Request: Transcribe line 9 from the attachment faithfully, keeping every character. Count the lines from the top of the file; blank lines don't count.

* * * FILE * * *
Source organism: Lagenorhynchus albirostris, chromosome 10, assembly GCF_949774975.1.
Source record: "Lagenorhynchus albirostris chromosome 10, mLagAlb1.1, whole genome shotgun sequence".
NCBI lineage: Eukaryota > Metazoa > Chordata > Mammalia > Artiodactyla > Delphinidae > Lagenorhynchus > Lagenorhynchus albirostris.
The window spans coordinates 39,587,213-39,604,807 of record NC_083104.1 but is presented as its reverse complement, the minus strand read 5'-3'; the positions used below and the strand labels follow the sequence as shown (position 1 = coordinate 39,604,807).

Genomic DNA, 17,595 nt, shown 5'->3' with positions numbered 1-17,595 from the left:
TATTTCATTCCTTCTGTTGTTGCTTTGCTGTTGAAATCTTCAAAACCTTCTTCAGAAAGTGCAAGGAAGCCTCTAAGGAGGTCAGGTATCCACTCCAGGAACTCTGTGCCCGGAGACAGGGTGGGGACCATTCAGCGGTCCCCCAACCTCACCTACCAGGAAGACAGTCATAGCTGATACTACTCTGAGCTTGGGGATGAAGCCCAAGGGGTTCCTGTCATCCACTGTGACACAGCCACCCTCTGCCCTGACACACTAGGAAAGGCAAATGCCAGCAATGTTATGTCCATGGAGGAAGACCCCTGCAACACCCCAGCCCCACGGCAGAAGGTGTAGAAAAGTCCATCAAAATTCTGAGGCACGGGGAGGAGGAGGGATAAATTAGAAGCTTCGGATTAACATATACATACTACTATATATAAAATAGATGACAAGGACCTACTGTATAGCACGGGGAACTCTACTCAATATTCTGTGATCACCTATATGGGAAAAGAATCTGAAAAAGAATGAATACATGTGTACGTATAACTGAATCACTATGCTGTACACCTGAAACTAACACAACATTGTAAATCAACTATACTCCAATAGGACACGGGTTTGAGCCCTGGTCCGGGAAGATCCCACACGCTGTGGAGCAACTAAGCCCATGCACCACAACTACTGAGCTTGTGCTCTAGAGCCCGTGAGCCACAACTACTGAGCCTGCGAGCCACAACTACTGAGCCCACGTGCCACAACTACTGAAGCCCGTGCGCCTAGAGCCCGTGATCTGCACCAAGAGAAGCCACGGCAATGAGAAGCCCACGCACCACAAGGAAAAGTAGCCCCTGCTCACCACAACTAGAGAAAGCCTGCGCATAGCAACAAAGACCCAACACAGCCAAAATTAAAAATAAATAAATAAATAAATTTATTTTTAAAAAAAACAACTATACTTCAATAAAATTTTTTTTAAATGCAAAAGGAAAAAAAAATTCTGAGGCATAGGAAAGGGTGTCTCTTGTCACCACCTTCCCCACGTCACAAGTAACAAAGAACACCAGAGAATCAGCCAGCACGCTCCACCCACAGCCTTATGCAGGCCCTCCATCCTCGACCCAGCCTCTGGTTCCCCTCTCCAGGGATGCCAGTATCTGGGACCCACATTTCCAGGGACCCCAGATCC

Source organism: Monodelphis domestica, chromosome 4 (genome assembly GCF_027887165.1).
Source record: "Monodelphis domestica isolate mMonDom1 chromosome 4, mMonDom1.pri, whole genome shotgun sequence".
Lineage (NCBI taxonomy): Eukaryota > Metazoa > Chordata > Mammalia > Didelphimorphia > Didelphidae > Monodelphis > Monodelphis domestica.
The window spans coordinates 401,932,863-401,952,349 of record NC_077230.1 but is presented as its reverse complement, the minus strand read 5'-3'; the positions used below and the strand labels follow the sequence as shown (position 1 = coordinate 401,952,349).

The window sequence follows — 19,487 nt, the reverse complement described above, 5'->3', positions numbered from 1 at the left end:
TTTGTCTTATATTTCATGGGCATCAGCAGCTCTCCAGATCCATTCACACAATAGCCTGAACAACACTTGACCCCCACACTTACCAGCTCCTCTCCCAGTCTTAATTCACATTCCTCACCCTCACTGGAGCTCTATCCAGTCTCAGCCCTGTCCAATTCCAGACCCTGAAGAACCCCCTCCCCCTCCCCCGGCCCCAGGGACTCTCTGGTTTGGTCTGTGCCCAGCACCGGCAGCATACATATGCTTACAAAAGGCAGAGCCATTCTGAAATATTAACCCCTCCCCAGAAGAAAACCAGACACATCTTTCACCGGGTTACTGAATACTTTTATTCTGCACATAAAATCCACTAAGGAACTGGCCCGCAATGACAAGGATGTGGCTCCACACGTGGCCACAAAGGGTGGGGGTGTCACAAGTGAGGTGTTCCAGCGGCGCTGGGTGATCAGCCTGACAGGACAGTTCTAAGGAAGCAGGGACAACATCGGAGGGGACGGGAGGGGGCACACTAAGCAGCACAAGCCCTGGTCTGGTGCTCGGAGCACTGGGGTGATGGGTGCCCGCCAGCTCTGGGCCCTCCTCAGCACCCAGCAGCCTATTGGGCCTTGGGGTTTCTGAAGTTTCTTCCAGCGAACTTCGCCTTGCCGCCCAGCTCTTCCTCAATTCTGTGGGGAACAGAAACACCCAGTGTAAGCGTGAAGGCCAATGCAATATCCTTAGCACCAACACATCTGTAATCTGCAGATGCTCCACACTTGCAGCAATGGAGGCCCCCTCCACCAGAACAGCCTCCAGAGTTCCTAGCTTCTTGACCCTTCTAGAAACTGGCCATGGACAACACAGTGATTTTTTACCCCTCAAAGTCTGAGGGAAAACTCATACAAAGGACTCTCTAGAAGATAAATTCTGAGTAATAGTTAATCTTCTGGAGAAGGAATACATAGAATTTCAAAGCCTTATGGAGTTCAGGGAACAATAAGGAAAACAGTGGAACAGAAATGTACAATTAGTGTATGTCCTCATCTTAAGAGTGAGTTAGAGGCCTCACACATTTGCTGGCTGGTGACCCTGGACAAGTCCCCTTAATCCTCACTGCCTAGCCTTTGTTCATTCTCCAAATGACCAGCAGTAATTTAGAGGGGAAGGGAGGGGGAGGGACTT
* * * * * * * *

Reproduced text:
Lineage (NCBI taxonomy): Eukaryota > Metazoa > Chordata > Mammalia > Didelphimorphia > Didelphidae > Monodelphis > Monodelphis domestica.